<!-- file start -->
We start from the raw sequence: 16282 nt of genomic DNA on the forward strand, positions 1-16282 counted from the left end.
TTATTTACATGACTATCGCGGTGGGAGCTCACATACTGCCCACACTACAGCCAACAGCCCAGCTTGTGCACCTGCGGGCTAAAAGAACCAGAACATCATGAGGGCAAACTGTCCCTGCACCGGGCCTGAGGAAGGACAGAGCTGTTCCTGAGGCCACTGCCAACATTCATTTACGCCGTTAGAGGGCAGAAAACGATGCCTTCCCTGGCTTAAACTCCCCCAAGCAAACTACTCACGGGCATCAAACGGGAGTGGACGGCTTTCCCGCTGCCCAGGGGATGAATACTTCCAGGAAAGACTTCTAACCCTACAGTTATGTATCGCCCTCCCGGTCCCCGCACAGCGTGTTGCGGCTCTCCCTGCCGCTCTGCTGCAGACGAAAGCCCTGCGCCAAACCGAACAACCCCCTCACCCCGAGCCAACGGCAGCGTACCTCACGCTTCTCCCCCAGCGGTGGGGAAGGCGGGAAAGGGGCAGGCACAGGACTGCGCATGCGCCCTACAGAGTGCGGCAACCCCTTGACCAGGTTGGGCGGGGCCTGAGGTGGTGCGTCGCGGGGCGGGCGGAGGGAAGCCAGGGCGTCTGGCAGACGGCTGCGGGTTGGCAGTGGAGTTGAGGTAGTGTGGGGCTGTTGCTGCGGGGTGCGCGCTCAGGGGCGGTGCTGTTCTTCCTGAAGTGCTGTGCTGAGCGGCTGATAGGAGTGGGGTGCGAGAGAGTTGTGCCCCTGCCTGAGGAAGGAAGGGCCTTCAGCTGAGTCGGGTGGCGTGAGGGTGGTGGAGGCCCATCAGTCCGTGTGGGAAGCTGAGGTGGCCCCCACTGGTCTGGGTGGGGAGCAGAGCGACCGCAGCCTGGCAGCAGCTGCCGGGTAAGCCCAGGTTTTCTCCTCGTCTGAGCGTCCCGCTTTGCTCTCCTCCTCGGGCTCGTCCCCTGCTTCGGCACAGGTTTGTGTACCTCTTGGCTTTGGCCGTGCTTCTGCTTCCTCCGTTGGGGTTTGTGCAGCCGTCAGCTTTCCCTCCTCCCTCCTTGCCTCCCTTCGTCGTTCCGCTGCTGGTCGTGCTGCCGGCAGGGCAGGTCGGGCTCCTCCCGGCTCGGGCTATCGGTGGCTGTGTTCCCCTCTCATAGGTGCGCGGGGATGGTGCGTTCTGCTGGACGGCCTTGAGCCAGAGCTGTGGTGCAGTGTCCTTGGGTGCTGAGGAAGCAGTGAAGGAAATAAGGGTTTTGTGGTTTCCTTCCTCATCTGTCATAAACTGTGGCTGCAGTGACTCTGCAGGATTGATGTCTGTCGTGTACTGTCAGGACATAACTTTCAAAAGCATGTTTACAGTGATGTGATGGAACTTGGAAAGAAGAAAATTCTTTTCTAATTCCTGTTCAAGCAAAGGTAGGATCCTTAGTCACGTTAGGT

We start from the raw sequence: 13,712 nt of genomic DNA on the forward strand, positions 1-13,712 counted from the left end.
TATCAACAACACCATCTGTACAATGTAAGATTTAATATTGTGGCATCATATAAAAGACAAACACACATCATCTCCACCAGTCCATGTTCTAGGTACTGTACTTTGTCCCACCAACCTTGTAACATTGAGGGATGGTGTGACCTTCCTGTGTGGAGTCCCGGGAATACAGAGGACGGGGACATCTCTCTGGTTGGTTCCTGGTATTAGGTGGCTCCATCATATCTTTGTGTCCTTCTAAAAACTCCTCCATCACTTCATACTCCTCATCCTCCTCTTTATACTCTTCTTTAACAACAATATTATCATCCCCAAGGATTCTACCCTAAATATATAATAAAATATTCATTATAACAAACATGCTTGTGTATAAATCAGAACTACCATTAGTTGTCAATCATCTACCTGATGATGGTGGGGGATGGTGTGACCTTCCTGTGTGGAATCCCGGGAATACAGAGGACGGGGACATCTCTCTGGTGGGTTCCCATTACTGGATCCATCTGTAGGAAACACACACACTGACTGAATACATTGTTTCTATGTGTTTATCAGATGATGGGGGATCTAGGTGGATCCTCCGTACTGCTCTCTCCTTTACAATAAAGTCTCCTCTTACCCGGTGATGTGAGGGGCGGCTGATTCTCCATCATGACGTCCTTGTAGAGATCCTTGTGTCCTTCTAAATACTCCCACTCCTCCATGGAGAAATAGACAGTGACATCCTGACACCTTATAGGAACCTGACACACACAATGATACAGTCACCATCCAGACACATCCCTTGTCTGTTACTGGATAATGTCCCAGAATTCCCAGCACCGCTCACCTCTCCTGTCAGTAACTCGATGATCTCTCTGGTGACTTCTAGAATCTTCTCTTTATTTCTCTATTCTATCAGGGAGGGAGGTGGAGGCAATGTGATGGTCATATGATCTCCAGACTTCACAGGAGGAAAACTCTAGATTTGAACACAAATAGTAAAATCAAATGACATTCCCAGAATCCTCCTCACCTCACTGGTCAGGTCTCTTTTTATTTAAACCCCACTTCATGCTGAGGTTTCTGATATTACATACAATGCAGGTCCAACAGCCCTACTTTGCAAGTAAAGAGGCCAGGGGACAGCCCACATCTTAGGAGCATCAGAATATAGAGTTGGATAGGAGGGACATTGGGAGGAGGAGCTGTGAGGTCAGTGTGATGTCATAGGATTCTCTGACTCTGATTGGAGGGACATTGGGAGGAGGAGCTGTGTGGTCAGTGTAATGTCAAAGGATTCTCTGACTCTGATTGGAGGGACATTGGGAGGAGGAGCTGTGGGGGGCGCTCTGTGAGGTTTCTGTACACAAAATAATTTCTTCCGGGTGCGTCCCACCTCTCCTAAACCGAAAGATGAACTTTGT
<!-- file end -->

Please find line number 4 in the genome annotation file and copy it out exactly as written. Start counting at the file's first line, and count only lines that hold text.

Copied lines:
TATCAACAACACCATCTGTACAATGTAAGATTTAATATTGTGGCATCATATAAAAGACAAACACACATCATCTCCACCAGTCCATGTTCTAGGTACTGTACTTTGTCCCACCAACCTTGTAACATTGAGGGATGGTGTGACCTTCCTGTGTGGAGTCCCGGGAATACAGAGGACGGGGACATCTCTCTGGTTGGTTCCTGGTATTAGGTGGCTCCATCATATCTTTGTGTCCTTCTAAAAACTCCTCCATCACTTCATACTCCTCATCCTCCTCTTTATACTCTTCTTTAACAACAATATTATCATCCCCAAGGATTCTACCCTAAATATATAATAAAATATTCATTATAACAAACATGCTTGTGTATAAATCAGAACTACCATTAGTTGTCAATCATCTACCTGATGATGGTGGGGGATGGTGTGACCTTCCTGTGTGGAATCCCGGGAATACAGAGGACGGGGACATCTCTCTGGTGGGTTCCCATTACTGGATCCATCTGTAGGAAACACACACACTGACTGAATACATTGTTTCTATGTGTTTATCAGATGATGGGGGATCTAGGTGGATCCTCCGTACTGCTCTCTCCTTTACAATAAAGTCTCCTCTTACCCGGTGATGTGAGGGGCGGCTGATTCTCCATCATGACGTCCTTGTAGAGATCCTTGTGTCCTTCTAAATACTCCCACTCCTCCATGGAGAAATAGACAGTGACATCCTGACACCTTATAGGAACCTGACACACACAATGATACAGTCACCATCCAGACACATCCCTTGTCTGTTACTGGATAATGTCCCAGAATTCCCAGCACCGCTCACCTCTCCTGTCAGTAACTCGATGATCTCTCTGGTGACTTCTAGAATCTTCTCTTTATTTCTCTATTCTATCAGGGAGGGAGGTGGAGGCAATGTGATGGTCATATGATCTCCAGACTTCACAGGAGGAAAACTCTAGATTTGAACACAAATAGTAAAATCAAATGACATTCCCAGAATCCTCCTCACCTCACTGGTCAGGTCTCTTTTTATTTAAACCCCACTTCATGCTGAGGTTTCTGATATTACATACAATGCAGGTCCAACAGCCCTACTTTGCAAGTAAAGAGGCCAGGGGACAGCCCACATCTTAGGAGCATCAGAATATAGAGTTGGATAGGAGGGACATTGGGAGGAGGAGCTGTGAGGTCAGTGTGATGTCATAGGATTCTCTGACTCTGATTGGAGGGACATTGGGAGGAGGAGCTGTGTGGTCAGTGTAATGTCAAAGGATTCTCTGACTCTGATTGGAGGGACATTGGGAGGAGGAGCTGTGGGGGGCGCTCTGTGAGGTTTCTGTACACAAAATAATTTCTTCCGGGTGCGTCCCACCTCTCCTAAACCGAAAGATGAACTTTGT